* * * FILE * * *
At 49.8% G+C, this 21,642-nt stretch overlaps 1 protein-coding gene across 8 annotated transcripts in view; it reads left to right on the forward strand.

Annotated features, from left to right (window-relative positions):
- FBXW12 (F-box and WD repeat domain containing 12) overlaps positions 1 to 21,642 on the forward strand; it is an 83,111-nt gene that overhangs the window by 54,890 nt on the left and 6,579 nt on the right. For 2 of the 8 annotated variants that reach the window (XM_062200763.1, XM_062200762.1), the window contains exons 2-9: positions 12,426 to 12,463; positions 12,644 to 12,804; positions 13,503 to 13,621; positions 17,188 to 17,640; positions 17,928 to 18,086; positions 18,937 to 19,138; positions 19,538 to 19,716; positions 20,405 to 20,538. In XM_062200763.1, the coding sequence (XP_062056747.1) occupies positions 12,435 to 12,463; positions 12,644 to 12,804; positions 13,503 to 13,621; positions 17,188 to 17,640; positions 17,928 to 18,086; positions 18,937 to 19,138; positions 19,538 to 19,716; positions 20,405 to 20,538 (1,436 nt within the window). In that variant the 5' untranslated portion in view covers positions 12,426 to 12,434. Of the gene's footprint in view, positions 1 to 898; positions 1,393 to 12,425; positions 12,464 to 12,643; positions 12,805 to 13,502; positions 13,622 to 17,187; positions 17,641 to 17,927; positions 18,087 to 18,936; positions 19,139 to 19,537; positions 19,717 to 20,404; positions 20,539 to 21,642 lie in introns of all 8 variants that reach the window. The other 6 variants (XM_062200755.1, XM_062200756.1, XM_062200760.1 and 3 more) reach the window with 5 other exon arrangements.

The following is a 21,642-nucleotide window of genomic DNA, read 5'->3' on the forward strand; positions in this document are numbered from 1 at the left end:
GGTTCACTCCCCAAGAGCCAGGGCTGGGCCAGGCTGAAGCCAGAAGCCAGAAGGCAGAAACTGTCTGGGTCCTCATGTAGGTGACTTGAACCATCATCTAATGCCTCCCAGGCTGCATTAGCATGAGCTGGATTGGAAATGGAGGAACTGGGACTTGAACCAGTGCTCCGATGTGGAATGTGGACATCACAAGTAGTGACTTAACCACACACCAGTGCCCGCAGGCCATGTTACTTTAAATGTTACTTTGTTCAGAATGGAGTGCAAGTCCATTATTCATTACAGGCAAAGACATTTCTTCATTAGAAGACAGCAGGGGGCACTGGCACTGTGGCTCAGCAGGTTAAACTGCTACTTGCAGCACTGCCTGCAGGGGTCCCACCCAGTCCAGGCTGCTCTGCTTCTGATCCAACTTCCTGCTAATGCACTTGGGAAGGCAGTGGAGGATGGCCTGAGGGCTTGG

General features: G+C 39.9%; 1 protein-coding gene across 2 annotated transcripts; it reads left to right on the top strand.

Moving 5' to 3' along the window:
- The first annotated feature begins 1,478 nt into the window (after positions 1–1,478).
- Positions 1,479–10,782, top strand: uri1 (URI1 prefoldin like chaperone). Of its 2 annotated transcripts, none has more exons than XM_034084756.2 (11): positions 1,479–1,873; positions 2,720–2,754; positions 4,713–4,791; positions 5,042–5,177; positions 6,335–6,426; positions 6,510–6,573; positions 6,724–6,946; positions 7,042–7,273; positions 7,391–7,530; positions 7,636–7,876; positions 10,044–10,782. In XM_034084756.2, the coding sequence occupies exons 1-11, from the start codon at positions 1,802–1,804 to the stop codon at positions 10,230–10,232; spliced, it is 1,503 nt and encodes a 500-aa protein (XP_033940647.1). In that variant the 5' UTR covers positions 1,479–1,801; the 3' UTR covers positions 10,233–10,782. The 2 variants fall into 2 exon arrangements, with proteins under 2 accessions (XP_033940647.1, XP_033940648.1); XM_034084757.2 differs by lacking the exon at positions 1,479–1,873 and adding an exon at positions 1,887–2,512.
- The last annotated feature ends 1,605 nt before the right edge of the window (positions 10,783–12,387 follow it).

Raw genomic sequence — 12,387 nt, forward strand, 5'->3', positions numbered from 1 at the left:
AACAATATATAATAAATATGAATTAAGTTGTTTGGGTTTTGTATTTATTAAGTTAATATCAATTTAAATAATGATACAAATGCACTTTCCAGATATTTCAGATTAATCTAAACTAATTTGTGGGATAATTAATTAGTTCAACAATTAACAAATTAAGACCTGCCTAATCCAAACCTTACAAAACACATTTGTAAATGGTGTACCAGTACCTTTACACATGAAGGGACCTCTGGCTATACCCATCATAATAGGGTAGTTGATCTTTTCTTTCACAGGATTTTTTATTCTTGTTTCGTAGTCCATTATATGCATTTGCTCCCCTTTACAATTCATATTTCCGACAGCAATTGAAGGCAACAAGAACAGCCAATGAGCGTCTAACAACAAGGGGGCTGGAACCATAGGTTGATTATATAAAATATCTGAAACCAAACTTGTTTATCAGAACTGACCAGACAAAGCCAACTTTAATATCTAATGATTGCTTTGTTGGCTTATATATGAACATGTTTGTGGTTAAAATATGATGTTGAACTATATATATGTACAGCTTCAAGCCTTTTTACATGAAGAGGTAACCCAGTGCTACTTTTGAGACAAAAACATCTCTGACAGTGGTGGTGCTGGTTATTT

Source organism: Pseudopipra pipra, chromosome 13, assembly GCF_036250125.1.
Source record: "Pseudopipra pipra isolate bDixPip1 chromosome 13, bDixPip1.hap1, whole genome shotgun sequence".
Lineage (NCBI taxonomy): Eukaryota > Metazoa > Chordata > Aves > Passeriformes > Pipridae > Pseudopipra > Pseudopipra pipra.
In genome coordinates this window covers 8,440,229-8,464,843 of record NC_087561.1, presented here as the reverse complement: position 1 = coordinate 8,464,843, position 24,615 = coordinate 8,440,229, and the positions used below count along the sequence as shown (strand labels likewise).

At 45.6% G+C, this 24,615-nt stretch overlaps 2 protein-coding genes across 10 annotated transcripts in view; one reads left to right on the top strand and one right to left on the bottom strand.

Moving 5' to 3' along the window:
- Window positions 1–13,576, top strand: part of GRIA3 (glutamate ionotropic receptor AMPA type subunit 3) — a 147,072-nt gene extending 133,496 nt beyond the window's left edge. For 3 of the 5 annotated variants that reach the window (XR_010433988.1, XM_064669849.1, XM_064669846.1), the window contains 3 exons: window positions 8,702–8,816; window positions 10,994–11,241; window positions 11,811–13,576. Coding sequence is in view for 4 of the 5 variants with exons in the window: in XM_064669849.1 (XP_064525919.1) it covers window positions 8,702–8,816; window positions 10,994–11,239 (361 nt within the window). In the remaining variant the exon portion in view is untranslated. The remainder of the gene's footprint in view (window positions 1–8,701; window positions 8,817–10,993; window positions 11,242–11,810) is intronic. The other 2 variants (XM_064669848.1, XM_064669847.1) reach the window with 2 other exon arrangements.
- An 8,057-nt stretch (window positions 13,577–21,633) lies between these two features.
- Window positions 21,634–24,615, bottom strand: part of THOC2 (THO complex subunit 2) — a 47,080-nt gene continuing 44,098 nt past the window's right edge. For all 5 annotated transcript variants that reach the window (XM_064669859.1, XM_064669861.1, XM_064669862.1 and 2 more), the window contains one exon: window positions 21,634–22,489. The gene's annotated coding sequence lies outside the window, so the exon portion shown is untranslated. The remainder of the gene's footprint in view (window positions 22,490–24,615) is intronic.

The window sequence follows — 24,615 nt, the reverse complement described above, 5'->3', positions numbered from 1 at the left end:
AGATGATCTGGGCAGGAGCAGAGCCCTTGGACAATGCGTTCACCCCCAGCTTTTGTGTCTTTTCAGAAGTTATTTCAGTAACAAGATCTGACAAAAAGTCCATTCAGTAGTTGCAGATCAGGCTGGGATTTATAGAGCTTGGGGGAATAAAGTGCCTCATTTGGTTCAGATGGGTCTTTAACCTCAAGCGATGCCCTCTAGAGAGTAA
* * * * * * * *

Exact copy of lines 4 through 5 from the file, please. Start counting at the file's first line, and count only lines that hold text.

The following is a 21,642-nucleotide window of genomic DNA, read 5'->3' on the forward strand; positions in this document are numbered from 1 at the left end:
GGTTCACTCCCCAAGAGCCAGGGCTGGGCCAGGCTGAAGCCAGAAGCCAGAAGGCAGAAACTGTCTGGGTCCTCATGTAGGTGACTTGAACCATCATCTAATGCCTCCCAGGCTGCATTAGCATGAGCTGGATTGGAAATGGAGGAACTGGGACTTGAACCAGTGCTCCGATGTGGAATGTGGACATCACAAGTAGTGACTTAACCACACACCAGTGCCCGCAGGCCATGTTACTTTAAATGTTACTTTGTTCAGAATGGAGTGCAAGTCCATTATTCATTACAGGCAAAGACATTTCTTCATTAGAAGACAGCAGGGGGCACTGGCACTGTGGCTCAGCAGGTTAAACTGCTACTTGCAGCACTGCCTGCAGGGGTCCCACCCAGTCCAGGCTGCTCTGCTTCTGATCCAACTTCCTGCTAATGCACTTGGGAAGGCAGTGGAGGATGGCCTGAGGGCTTGG